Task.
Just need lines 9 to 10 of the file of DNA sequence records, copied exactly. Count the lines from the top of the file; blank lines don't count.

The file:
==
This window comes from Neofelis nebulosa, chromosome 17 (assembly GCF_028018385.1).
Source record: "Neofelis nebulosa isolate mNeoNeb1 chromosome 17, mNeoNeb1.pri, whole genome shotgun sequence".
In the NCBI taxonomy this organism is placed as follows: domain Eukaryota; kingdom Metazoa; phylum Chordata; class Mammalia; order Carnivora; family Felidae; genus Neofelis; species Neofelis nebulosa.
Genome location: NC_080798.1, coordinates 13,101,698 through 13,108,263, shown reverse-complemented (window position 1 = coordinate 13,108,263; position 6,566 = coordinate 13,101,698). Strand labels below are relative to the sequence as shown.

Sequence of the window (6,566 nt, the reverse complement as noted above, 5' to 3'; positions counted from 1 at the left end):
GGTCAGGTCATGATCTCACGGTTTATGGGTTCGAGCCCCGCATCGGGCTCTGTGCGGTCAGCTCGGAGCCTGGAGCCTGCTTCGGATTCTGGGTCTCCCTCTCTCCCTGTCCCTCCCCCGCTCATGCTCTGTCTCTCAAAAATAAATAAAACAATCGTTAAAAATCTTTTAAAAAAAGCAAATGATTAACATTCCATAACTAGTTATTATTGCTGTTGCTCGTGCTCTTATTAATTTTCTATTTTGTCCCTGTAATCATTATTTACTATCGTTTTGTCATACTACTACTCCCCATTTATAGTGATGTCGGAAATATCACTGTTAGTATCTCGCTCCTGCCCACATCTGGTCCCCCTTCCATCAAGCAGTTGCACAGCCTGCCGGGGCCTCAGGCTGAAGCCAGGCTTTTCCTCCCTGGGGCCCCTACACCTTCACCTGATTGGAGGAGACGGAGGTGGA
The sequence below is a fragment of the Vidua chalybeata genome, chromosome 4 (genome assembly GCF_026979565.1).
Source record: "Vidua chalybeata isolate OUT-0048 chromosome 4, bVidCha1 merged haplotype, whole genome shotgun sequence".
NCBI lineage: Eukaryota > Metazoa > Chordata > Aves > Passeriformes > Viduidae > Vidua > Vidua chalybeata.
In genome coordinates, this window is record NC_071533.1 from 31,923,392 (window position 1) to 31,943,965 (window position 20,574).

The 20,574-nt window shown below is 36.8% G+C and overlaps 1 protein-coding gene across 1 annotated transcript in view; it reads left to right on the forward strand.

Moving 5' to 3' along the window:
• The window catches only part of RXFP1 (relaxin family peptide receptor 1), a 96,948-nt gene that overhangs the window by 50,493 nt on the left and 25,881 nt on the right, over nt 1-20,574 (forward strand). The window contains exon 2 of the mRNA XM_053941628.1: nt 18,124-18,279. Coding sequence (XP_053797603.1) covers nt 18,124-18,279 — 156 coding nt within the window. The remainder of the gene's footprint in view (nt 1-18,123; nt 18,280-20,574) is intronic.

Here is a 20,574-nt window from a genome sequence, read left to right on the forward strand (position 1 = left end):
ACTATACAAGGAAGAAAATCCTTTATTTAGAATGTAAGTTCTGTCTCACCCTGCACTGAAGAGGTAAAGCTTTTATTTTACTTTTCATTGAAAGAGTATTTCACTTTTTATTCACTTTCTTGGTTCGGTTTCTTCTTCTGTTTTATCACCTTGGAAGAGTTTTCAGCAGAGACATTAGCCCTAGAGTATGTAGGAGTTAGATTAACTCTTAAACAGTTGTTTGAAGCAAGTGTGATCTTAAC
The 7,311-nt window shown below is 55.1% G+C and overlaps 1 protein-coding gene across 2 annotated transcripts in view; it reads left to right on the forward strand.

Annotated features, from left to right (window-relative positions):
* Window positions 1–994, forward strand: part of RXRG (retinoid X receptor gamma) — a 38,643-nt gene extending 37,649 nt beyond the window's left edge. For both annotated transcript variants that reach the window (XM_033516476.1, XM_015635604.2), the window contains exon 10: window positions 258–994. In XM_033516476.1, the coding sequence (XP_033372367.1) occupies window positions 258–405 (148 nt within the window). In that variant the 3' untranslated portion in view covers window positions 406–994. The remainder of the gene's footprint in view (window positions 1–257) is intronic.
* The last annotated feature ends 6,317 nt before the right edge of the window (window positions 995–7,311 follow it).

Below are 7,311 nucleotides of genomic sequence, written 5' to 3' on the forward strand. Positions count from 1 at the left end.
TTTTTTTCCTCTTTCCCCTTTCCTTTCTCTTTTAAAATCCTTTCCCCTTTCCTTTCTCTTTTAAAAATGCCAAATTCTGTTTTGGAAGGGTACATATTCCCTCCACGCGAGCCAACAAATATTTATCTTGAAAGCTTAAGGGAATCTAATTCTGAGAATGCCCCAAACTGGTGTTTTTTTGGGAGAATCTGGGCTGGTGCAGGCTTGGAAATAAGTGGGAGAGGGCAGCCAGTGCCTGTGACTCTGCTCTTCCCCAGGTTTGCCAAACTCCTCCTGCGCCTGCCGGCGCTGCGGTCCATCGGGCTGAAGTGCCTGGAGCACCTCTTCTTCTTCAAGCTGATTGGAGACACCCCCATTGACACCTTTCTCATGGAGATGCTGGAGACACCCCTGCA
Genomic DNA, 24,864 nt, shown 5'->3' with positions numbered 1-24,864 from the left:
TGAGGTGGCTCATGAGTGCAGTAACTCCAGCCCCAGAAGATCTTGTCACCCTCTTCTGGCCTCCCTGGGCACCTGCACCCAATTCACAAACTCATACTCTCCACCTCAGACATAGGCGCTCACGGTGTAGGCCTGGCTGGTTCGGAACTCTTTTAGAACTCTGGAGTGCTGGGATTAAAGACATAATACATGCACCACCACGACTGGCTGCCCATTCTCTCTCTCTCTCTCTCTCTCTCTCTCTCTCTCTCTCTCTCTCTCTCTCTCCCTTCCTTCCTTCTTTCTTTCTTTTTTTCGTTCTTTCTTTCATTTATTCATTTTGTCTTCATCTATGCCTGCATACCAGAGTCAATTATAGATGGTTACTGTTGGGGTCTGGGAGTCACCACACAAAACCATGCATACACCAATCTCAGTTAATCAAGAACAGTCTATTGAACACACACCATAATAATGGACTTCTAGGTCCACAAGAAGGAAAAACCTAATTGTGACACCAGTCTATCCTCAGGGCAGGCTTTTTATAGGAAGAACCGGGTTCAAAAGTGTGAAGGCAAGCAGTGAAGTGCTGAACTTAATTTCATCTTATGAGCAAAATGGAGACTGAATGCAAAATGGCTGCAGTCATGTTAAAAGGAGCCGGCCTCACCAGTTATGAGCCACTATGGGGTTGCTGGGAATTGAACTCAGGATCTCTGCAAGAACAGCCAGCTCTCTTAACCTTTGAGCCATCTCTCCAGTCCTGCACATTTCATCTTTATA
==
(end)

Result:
NCBI lineage: Eukaryota > Metazoa > Chordata > Aves > Passeriformes > Viduidae > Vidua > Vidua chalybeata.
In genome coordinates, this window is record NC_071533.1 from 31,923,392 (window position 1) to 31,943,965 (window position 20,574).